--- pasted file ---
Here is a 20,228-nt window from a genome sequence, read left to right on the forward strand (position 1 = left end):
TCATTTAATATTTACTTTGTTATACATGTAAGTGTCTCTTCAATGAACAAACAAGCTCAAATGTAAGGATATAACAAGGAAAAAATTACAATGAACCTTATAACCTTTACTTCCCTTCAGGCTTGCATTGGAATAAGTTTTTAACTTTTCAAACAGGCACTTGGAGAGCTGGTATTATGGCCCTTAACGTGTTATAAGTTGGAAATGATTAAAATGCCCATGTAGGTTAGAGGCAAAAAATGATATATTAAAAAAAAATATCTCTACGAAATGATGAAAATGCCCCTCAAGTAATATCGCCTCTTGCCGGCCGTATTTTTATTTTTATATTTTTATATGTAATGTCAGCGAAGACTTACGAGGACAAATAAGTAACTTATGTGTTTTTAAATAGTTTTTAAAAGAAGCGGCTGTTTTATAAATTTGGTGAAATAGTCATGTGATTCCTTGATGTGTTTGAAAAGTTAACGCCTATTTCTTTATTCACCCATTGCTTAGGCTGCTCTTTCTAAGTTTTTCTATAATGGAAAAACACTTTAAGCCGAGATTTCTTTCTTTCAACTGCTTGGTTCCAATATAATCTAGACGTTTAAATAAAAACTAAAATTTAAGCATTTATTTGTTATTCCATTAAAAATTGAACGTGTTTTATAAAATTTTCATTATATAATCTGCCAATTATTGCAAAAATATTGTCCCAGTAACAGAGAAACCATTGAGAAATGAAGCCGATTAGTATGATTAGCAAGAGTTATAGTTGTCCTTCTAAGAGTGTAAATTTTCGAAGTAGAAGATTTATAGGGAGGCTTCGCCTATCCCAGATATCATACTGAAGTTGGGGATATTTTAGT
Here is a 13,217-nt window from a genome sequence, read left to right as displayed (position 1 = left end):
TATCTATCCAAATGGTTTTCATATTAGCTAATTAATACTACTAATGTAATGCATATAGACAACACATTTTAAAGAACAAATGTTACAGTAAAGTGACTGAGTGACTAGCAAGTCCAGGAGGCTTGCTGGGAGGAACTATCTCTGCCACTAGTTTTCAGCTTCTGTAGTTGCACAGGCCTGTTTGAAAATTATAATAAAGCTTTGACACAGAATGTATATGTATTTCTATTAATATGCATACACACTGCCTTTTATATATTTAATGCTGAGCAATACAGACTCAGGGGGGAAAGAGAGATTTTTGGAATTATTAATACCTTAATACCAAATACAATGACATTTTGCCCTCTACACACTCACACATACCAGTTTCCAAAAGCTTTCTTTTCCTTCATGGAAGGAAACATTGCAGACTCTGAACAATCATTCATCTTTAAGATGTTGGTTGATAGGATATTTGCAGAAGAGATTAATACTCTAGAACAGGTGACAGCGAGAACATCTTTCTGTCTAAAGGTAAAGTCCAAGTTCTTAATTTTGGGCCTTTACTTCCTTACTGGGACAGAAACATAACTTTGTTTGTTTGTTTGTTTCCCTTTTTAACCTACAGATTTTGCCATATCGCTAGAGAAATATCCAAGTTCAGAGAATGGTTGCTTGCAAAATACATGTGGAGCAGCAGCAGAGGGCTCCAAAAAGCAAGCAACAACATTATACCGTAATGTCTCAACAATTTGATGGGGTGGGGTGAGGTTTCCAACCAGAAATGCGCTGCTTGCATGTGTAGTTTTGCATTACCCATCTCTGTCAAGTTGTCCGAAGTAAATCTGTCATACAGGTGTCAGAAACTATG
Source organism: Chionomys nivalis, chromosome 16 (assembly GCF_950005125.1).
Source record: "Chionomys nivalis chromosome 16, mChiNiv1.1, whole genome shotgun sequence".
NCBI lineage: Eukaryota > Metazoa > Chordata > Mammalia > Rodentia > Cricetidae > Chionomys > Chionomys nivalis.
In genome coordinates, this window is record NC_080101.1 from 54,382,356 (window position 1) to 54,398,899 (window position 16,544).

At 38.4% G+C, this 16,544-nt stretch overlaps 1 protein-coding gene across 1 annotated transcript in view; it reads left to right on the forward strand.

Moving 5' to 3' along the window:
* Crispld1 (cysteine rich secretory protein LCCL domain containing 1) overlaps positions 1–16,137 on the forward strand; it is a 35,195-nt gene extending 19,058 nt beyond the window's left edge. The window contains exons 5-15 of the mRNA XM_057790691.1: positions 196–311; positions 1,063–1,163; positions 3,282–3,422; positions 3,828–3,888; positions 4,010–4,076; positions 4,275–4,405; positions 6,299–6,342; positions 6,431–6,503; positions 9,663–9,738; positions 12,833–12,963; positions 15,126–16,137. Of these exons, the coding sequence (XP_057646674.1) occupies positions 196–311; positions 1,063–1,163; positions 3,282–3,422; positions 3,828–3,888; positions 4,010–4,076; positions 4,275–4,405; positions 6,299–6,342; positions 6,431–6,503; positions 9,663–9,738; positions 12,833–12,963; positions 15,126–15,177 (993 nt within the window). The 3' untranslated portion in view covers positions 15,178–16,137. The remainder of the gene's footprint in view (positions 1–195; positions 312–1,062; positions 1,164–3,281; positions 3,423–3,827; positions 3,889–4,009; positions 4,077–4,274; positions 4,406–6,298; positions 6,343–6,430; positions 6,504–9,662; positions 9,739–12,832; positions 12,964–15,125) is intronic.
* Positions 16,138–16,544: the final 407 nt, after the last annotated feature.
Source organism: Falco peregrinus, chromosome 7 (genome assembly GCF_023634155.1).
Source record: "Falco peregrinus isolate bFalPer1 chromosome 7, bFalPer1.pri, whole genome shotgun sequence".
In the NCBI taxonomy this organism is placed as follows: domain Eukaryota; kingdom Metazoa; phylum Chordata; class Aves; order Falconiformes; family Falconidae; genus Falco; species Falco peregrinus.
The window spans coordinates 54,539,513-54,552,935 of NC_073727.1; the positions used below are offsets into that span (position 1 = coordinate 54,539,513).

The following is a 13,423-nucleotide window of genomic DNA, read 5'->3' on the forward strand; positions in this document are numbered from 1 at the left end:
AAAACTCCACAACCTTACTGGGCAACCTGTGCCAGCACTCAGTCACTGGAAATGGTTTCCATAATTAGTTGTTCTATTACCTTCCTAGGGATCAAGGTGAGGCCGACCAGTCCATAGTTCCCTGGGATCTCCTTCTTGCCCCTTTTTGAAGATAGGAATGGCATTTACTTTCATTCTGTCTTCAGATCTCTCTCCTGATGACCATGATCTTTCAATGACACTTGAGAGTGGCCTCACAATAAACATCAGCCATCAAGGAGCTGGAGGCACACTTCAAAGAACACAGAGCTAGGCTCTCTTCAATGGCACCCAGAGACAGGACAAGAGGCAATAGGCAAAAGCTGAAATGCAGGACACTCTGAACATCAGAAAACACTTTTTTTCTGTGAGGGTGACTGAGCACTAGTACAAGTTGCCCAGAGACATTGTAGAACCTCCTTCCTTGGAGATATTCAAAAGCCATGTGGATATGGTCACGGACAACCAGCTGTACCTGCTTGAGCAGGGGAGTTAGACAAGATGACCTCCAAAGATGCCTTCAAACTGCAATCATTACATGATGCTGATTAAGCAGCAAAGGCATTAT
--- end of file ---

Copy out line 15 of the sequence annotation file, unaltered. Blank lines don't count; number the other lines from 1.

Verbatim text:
In the NCBI taxonomy this organism is placed as follows: domain Eukaryota; kingdom Metazoa; phylum Chordata; class Aves; order Falconiformes; family Falconidae; genus Falco; species Falco peregrinus.